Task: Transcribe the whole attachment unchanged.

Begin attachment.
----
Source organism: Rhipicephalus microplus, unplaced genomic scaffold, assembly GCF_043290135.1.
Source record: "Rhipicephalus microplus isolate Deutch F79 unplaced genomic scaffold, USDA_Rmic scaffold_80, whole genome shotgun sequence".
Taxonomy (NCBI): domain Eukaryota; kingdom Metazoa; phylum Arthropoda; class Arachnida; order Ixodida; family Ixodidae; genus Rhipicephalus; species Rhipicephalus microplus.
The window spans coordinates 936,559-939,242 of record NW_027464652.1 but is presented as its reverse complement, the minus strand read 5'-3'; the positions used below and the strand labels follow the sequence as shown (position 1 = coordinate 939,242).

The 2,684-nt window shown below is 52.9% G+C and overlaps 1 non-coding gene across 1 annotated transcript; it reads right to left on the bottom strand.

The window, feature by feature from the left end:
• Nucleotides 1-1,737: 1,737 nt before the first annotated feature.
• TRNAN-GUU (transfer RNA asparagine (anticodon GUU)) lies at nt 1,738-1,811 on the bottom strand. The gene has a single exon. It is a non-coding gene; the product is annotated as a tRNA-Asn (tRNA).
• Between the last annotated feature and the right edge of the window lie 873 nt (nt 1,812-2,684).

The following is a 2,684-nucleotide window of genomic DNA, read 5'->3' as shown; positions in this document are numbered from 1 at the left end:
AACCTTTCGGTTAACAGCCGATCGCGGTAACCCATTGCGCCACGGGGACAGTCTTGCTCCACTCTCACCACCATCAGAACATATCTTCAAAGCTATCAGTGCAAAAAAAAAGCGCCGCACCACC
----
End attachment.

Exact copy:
Source organism: Rhipicephalus microplus, unplaced genomic scaffold, assembly GCF_043290135.1.
Source record: "Rhipicephalus microplus isolate Deutch F79 unplaced genomic scaffold, USDA_Rmic scaffold_80, whole genome shotgun sequence".
Taxonomy (NCBI): domain Eukaryota; kingdom Metazoa; phylum Arthropoda; class Arachnida; order Ixodida; family Ixodidae; genus Rhipicephalus; species Rhipicephalus microplus.
The window spans coordinates 936,559-939,242 of record NW_027464652.1 but is presented as its reverse complement, the minus strand read 5'-3'; the positions used below and the strand labels follow the sequence as shown (position 1 = coordinate 939,242).

The 2,684-nt window shown below is 52.9% G+C and overlaps 1 non-coding gene across 1 annotated transcript; it reads right to left on the bottom strand.

The window, feature by feature from the left end:
• Nucleotides 1-1,737: 1,737 nt before the first annotated feature.
• TRNAN-GUU (transfer RNA asparagine (anticodon GUU)) lies at nt 1,738-1,811 on the bottom strand. The gene has a single exon. It is a non-coding gene; the product is annotated as a tRNA-Asn (tRNA).
• Between the last annotated feature and the right edge of the window lie 873 nt (nt 1,812-2,684).

The following is a 2,684-nucleotide window of genomic DNA, read 5'->3' as shown; positions in this document are numbered from 1 at the left end:
AACCTTTCGGTTAACAGCCGATCGCGGTAACCCATTGCGCCACGGGGACAGTCTTGCTCCACTCTCACCACCATCAGAACATATCTTCAAAGCTATCAGTGCAAAAAAAAAGCGCCGCACCACC